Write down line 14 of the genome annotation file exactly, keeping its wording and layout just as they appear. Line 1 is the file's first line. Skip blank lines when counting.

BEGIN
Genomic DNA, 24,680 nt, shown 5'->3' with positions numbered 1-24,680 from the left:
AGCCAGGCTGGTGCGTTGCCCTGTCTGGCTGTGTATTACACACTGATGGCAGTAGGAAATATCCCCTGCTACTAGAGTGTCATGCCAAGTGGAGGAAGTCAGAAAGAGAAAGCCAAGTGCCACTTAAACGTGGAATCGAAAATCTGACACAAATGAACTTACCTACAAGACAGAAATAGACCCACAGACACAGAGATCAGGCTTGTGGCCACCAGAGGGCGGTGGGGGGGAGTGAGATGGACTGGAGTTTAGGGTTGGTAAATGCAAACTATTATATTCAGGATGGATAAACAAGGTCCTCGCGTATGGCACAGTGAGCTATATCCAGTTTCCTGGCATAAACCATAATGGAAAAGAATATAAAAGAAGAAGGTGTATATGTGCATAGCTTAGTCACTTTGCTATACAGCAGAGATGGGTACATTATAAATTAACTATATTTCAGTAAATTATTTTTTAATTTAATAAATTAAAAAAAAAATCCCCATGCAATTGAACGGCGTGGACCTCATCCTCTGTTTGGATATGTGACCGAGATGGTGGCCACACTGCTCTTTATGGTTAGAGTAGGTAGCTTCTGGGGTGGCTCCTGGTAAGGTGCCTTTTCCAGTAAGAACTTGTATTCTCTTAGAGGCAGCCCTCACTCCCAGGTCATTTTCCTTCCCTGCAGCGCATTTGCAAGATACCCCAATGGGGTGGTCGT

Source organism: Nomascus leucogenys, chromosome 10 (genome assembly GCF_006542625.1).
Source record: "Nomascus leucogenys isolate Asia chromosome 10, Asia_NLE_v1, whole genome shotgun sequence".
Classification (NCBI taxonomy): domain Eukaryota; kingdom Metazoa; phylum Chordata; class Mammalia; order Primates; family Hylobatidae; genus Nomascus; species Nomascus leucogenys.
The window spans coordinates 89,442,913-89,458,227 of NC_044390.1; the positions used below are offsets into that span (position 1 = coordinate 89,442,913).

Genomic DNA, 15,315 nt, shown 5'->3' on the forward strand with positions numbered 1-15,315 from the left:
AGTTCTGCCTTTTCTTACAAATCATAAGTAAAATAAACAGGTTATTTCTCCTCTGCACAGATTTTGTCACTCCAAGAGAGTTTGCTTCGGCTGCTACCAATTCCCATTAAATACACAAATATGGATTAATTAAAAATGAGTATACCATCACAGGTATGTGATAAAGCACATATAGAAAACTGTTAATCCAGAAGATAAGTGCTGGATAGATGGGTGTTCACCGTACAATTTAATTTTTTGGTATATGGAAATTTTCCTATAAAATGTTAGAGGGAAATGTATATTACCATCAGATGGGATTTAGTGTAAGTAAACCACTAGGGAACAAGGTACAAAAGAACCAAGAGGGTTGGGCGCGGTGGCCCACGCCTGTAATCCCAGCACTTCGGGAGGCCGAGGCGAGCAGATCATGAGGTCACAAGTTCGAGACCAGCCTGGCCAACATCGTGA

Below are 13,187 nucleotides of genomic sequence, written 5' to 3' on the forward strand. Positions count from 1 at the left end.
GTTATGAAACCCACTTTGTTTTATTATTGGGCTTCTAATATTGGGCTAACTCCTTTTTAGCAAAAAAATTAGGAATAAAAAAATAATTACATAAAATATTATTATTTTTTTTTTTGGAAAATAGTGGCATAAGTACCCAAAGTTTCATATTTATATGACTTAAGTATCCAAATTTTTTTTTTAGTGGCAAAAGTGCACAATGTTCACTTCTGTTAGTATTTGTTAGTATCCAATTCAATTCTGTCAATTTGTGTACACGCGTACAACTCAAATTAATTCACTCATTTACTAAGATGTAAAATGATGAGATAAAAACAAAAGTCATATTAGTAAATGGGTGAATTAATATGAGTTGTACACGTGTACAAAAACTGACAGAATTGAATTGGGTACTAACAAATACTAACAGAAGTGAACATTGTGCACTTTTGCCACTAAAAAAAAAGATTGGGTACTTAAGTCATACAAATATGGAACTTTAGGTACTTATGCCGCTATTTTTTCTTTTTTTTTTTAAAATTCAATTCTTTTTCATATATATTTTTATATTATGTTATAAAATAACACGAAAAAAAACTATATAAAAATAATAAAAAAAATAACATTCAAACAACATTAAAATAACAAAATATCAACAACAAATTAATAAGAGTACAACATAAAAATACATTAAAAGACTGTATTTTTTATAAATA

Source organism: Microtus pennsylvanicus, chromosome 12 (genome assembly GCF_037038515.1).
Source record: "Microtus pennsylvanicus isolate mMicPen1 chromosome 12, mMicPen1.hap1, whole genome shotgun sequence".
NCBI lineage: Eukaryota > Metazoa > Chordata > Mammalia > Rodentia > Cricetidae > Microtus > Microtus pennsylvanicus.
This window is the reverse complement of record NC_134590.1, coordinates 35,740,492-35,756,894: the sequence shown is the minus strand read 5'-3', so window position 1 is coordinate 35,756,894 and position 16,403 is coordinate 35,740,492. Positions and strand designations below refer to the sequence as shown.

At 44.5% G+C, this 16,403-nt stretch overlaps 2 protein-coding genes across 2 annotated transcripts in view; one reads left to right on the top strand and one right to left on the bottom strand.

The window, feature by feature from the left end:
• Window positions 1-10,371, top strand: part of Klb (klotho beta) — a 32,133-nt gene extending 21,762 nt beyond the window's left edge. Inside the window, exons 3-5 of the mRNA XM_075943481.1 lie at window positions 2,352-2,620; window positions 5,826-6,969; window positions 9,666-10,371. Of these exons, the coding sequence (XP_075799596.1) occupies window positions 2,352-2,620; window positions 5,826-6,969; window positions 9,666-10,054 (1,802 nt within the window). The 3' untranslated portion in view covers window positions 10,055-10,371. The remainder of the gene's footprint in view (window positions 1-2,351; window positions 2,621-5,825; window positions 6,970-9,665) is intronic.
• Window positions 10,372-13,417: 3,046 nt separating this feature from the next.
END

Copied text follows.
This window is the reverse complement of record NC_134590.1, coordinates 35,740,492-35,756,894: the sequence shown is the minus strand read 5'-3', so window position 1 is coordinate 35,756,894 and position 16,403 is coordinate 35,740,492. Positions and strand designations below refer to the sequence as shown.